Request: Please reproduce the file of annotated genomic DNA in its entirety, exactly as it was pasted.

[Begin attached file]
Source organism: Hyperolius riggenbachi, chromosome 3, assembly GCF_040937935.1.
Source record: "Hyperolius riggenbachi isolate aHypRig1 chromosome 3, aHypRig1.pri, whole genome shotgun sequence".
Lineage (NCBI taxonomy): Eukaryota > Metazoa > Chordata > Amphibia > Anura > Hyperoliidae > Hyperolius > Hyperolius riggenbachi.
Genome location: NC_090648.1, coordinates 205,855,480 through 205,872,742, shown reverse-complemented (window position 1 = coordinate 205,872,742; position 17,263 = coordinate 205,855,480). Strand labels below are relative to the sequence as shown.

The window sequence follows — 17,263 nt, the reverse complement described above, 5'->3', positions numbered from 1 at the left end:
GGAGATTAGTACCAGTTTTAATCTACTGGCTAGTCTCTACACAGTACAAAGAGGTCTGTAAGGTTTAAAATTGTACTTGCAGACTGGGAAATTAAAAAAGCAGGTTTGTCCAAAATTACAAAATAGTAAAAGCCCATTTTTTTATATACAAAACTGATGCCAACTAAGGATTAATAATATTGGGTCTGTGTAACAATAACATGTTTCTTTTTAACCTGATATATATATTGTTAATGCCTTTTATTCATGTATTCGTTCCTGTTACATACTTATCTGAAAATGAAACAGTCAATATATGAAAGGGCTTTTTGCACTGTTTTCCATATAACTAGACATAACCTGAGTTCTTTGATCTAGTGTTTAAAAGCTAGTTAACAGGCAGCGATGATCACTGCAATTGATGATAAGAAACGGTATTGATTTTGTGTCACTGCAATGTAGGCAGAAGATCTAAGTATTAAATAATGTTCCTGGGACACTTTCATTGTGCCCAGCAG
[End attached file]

Source organism: Hyperolius riggenbachi, chromosome 3, assembly GCF_040937935.1.
Source record: "Hyperolius riggenbachi isolate aHypRig1 chromosome 3, aHypRig1.pri, whole genome shotgun sequence".
Lineage (NCBI taxonomy): Eukaryota > Metazoa > Chordata > Amphibia > Anura > Hyperoliidae > Hyperolius > Hyperolius riggenbachi.
Genome location: NC_090648.1, coordinates 205,855,480 through 205,872,742, shown reverse-complemented (window position 1 = coordinate 205,872,742; position 17,263 = coordinate 205,855,480). Strand labels below are relative to the sequence as shown.

The window sequence follows — 17,263 nt, the reverse complement described above, 5'->3', positions numbered from 1 at the left end:
GGAGATTAGTACCAGTTTTAATCTACTGGCTAGTCTCTACACAGTACAAAGAGGTCTGTAAGGTTTAAAATTGTACTTGCAGACTGGGAAATTAAAAAAGCAGGTTTGTCCAAAATTACAAAATAGTAAAAGCCCATTTTTTTATATACAAAACTGATGCCAACTAAGGATTAATAATATTGGGTCTGTGTAACAATAACATGTTTCTTTTTAACCTGATATATATATTGTTAATGCCTTTTATTCATGTATTCGTTCCTGTTACATACTTATCTGAAAATGAAACAGTCAATATATGAAAGGGCTTTTTGCACTGTTTTCCATATAACTAGACATAACCTGAGTTCTTTGATCTAGTGTTTAAAAGCTAGTTAACAGGCAGCGATGATCACTGCAATTGATGATAAGAAACGGTATTGATTTTGTGTCACTGCAATGTAGGCAGAAGATCTAAGTATTAAATAATGTTCCTGGGACACTTTCATTGTGCCCAGCAG